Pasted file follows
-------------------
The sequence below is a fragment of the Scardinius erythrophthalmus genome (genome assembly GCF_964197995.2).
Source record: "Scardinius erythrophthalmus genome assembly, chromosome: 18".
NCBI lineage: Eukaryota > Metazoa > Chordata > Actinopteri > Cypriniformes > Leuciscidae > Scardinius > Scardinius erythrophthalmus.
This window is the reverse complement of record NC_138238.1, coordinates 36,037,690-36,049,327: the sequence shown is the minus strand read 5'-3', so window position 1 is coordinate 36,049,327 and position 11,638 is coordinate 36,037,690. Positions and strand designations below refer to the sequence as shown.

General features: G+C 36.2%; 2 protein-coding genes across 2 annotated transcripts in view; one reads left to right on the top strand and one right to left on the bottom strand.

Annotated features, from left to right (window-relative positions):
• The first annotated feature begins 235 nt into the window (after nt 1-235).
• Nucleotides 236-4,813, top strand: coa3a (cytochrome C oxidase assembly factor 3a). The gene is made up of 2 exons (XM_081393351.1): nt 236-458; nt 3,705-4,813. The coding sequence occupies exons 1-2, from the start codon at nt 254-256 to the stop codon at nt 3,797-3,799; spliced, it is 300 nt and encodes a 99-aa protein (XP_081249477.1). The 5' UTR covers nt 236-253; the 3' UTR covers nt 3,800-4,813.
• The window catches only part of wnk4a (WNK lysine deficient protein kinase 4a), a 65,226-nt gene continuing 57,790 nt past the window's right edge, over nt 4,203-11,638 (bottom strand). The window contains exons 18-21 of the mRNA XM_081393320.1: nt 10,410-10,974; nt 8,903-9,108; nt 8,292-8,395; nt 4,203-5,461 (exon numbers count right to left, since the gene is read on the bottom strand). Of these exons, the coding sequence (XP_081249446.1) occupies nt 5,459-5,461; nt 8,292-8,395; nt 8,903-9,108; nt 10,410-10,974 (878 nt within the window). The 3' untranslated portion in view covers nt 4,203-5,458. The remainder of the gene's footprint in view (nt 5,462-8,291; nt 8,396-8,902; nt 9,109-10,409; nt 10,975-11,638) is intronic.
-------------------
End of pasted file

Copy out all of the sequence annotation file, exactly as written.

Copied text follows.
The sequence below is a fragment of the Scardinius erythrophthalmus genome (genome assembly GCF_964197995.2).
Source record: "Scardinius erythrophthalmus genome assembly, chromosome: 18".
NCBI lineage: Eukaryota > Metazoa > Chordata > Actinopteri > Cypriniformes > Leuciscidae > Scardinius > Scardinius erythrophthalmus.
This window is the reverse complement of record NC_138238.1, coordinates 36,037,690-36,049,327: the sequence shown is the minus strand read 5'-3', so window position 1 is coordinate 36,049,327 and position 11,638 is coordinate 36,037,690. Positions and strand designations below refer to the sequence as shown.

General features: G+C 36.2%; 2 protein-coding genes across 2 annotated transcripts in view; one reads left to right on the top strand and one right to left on the bottom strand.

Annotated features, from left to right (window-relative positions):
• The first annotated feature begins 235 nt into the window (after nt 1-235).
• Nucleotides 236-4,813, top strand: coa3a (cytochrome C oxidase assembly factor 3a). The gene is made up of 2 exons (XM_081393351.1): nt 236-458; nt 3,705-4,813. The coding sequence occupies exons 1-2, from the start codon at nt 254-256 to the stop codon at nt 3,797-3,799; spliced, it is 300 nt and encodes a 99-aa protein (XP_081249477.1). The 5' UTR covers nt 236-253; the 3' UTR covers nt 3,800-4,813.
• The window catches only part of wnk4a (WNK lysine deficient protein kinase 4a), a 65,226-nt gene continuing 57,790 nt past the window's right edge, over nt 4,203-11,638 (bottom strand). The window contains exons 18-21 of the mRNA XM_081393320.1: nt 10,410-10,974; nt 8,903-9,108; nt 8,292-8,395; nt 4,203-5,461 (exon numbers count right to left, since the gene is read on the bottom strand). Of these exons, the coding sequence (XP_081249446.1) occupies nt 5,459-5,461; nt 8,292-8,395; nt 8,903-9,108; nt 10,410-10,974 (878 nt within the window). The 3' untranslated portion in view covers nt 4,203-5,458. The remainder of the gene's footprint in view (nt 5,462-8,291; nt 8,396-8,902; nt 9,109-10,409; nt 10,975-11,638) is intronic.